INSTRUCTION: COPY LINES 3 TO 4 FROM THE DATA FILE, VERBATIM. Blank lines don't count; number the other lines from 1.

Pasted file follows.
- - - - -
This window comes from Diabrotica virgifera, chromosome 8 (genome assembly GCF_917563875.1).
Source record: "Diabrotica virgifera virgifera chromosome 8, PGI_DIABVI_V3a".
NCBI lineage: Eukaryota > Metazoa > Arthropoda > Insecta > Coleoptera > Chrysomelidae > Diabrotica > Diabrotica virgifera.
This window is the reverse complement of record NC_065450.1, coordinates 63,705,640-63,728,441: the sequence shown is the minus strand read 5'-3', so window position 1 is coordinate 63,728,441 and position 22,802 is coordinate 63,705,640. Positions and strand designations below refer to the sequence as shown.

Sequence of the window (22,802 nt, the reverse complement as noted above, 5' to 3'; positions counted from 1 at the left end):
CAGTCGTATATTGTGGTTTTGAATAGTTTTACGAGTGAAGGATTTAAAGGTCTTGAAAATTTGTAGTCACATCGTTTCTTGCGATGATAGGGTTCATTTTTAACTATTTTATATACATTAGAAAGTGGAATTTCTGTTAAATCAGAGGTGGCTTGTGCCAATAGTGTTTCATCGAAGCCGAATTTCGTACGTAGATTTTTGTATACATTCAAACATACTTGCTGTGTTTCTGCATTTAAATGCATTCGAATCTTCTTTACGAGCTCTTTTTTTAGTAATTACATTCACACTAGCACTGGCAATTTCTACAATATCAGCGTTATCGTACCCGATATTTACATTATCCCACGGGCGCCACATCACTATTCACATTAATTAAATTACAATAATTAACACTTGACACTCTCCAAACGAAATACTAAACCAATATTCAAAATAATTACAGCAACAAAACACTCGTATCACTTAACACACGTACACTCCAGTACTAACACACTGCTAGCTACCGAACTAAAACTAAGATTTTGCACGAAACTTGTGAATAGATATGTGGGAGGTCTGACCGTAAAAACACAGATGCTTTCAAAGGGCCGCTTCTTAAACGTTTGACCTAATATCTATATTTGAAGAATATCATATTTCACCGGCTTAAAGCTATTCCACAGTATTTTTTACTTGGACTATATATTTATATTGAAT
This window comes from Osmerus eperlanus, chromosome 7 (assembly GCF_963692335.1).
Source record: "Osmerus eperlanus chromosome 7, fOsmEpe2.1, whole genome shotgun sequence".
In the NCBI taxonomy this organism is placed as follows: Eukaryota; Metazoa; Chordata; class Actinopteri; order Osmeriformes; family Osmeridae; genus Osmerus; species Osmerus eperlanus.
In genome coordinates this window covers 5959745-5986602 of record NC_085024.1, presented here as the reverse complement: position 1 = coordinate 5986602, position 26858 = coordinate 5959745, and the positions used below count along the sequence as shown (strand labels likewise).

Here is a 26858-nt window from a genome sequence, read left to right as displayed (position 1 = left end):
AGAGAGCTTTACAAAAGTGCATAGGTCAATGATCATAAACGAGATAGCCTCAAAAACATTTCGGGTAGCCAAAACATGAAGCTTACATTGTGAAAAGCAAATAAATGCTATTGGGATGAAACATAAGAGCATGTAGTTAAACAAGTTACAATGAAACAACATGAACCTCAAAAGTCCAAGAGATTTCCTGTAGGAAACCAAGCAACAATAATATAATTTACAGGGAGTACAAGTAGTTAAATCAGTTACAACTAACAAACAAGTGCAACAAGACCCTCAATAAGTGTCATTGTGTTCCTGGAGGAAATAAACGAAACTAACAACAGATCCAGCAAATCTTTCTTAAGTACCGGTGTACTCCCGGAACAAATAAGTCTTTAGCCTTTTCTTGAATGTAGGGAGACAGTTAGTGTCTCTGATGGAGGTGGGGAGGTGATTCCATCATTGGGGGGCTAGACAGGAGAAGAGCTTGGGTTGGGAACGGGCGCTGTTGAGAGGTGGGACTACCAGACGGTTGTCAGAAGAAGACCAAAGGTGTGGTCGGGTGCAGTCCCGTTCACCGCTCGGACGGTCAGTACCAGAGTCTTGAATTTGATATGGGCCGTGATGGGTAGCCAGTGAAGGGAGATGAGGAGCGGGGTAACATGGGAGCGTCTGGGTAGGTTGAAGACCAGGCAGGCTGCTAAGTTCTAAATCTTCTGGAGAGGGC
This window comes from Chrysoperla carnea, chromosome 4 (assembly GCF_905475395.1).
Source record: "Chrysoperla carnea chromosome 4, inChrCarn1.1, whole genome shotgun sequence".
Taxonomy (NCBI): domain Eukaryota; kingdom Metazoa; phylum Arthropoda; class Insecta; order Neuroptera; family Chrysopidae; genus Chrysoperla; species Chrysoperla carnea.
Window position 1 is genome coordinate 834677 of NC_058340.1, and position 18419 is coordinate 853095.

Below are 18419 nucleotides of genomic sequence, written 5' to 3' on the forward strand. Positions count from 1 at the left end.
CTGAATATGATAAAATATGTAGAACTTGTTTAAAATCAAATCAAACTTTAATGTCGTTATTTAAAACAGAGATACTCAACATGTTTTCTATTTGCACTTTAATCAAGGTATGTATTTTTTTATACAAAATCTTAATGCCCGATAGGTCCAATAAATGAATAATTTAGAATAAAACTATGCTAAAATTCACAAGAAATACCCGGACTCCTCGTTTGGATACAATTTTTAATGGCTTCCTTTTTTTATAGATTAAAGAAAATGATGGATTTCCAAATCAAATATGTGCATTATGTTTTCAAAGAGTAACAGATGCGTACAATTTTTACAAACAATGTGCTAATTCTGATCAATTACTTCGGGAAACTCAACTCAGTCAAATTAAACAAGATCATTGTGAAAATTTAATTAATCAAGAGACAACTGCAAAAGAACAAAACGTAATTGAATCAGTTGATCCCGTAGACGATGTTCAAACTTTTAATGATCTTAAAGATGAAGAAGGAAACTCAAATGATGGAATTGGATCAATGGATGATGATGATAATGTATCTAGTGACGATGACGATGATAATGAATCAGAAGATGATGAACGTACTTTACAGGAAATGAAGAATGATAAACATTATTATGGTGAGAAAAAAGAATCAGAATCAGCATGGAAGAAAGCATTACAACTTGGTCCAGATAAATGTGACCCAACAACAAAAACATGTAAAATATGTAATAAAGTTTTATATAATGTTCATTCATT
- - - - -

NCBI lineage: Eukaryota > Metazoa > Arthropoda > Insecta > Coleoptera > Chrysomelidae > Diabrotica > Diabrotica virgifera.
This window is the reverse complement of record NC_065450.1, coordinates 63,705,640-63,728,441: the sequence shown is the minus strand read 5'-3', so window position 1 is coordinate 63,728,441 and position 22,802 is coordinate 63,705,640. Positions and strand designations below refer to the sequence as shown.